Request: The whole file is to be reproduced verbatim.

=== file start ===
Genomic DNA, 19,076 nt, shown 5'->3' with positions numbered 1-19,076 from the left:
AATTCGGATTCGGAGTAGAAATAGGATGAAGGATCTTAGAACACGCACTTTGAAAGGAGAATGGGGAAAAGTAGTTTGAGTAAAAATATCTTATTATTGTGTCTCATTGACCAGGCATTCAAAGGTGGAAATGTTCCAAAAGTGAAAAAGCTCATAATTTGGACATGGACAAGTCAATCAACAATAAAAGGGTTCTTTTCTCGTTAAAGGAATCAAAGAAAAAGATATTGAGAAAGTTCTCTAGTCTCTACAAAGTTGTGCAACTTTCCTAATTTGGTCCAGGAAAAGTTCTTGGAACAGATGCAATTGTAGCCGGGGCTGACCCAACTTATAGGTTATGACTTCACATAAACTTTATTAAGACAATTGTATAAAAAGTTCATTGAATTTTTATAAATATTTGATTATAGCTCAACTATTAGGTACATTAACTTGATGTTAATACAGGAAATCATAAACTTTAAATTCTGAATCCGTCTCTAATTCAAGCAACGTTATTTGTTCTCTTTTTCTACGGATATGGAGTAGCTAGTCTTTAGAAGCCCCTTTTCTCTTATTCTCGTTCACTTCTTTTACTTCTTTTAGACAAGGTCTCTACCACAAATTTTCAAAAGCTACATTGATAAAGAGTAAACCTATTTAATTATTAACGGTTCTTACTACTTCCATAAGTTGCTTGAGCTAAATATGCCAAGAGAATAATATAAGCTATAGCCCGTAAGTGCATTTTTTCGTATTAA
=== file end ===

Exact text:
Genomic DNA, 19,076 nt, shown 5'->3' with positions numbered 1-19,076 from the left:
AATTCGGATTCGGAGTAGAAATAGGATGAAGGATCTTAGAACACGCACTTTGAAAGGAGAATGGGGAAAAGTAGTTTGAGTAAAAATATCTTATTATTGTGTCTCATTGACCAGGCATTCAAAGGTGGAAATGTTCCAAAAGTGAAAAAGCTCATAATTTGGACATGGACAAGTCAATCAACAATAAAAGGGTTCTTTTCTCGTTAAAGGAATCAAAGAAAAAGATATTGAGAAAGTTCTCTAGTCTCTACAAAGTTGTGCAACTTTCCTAATTTGGTCCAGGAAAAGTTCTTGGAACAGATGCAATTGTAGCCGGGGCTGACCCAACTTATAGGTTATGACTTCACATAAACTTTATTAAGACAATTGTATAAAAAGTTCATTGAATTTTTATAAATATTTGATTATAGCTCAACTATTAGGTACATTAACTTGATGTTAATACAGGAAATCATAAACTTTAAATTCTGAATCCGTCTCTAATTCAAGCAACGTTATTTGTTCTCTTTTTCTACGGATATGGAGTAGCTAGTCTTTAGAAGCCCCTTTTCTCTTATTCTCGTTCACTTCTTTTACTTCTTTTAGACAAGGTCTCTACCACAAATTTTCAAAAGCTACATTGATAAAGAGTAAACCTATTTAATTATTAACGGTTCTTACTACTTCCATAAGTTGCTTGAGCTAAATATGCCAAGAGAATAATATAAGCTATAGCCCGTAAGTGCATTTTTTCGTATTAA